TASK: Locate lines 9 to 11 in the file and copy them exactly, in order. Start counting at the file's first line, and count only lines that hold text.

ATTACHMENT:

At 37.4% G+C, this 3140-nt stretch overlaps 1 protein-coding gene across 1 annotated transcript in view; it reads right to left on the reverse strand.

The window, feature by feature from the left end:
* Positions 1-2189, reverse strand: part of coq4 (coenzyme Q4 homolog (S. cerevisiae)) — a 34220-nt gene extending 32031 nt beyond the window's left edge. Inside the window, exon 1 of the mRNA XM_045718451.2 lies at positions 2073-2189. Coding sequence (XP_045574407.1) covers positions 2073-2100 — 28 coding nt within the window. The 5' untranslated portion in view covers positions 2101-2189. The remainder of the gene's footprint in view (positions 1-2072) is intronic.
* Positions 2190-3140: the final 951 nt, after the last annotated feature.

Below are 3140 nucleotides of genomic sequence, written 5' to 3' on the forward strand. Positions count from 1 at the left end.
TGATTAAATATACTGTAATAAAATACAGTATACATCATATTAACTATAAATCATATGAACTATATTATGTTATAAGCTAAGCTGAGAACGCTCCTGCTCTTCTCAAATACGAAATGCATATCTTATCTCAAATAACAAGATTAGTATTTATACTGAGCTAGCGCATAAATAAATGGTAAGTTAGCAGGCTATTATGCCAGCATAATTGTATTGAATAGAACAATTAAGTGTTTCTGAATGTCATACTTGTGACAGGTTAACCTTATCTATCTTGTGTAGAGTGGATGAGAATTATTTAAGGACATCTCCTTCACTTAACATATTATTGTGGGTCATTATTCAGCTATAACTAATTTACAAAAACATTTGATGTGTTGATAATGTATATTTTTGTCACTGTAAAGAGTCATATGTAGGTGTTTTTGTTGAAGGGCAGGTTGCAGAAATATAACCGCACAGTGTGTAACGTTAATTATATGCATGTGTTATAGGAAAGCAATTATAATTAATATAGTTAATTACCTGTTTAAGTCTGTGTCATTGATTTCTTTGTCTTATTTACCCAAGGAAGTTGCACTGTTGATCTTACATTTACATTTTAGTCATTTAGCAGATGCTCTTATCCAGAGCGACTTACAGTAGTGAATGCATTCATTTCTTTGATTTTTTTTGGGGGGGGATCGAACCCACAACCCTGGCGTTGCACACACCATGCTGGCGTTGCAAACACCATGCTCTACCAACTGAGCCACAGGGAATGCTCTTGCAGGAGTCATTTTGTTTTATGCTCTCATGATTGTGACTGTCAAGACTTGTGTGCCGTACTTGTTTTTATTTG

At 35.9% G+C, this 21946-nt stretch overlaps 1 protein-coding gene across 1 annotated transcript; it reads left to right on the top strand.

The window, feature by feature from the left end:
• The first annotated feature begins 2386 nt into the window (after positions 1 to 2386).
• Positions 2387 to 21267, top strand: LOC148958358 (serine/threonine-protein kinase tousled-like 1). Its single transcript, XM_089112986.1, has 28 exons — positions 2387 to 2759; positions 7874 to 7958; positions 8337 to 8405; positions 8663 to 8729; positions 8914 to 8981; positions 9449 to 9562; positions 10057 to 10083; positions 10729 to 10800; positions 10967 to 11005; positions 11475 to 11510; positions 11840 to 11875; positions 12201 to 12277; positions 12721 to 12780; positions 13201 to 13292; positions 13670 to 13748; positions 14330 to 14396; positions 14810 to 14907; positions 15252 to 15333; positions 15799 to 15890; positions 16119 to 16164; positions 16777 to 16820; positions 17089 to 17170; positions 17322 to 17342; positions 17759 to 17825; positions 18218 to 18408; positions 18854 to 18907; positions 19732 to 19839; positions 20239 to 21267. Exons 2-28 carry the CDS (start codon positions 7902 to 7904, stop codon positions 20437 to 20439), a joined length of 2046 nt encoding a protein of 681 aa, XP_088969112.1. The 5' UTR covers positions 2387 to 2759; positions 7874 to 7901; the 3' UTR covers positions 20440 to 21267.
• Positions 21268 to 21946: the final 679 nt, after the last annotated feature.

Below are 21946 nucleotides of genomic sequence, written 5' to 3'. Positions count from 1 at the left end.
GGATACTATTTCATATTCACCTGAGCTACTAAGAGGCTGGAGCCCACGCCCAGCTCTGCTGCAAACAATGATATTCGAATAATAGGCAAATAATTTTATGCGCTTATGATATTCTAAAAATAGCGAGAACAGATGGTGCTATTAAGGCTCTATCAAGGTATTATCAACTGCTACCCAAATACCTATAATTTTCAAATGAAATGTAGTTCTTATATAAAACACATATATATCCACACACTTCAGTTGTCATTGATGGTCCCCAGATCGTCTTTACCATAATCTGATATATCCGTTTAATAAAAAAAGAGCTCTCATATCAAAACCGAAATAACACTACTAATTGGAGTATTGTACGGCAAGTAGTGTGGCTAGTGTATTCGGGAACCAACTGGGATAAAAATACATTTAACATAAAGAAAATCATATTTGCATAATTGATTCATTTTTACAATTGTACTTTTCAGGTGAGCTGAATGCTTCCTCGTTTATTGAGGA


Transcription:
• The first annotated feature begins 2386 nt into the window (after positions 1 to 2386).
• Positions 2387 to 21267, top strand: LOC148958358 (serine/threonine-protein kinase tousled-like 1). Its single transcript, XM_089112986.1, has 28 exons — positions 2387 to 2759; positions 7874 to 7958; positions 8337 to 8405; positions 8663 to 8729; positions 8914 to 8981; positions 9449 to 9562; positions 10057 to 10083; positions 10729 to 10800; positions 10967 to 11005; positions 11475 to 11510; positions 11840 to 11875; positions 12201 to 12277; positions 12721 to 12780; positions 13201 to 13292; positions 13670 to 13748; positions 14330 to 14396; positions 14810 to 14907; positions 15252 to 15333; positions 15799 to 15890; positions 16119 to 16164; positions 16777 to 16820; positions 17089 to 17170; positions 17322 to 17342; positions 17759 to 17825; positions 18218 to 18408; positions 18854 to 18907; positions 19732 to 19839; positions 20239 to 21267. Exons 2-28 carry the CDS (start codon positions 7902 to 7904, stop codon positions 20437 to 20439), a joined length of 2046 nt encoding a protein of 681 aa, XP_088969112.1. The 5' UTR covers positions 2387 to 2759; positions 7874 to 7901; the 3' UTR covers positions 20440 to 21267.
• Positions 21268 to 21946: the final 679 nt, after the last annotated feature.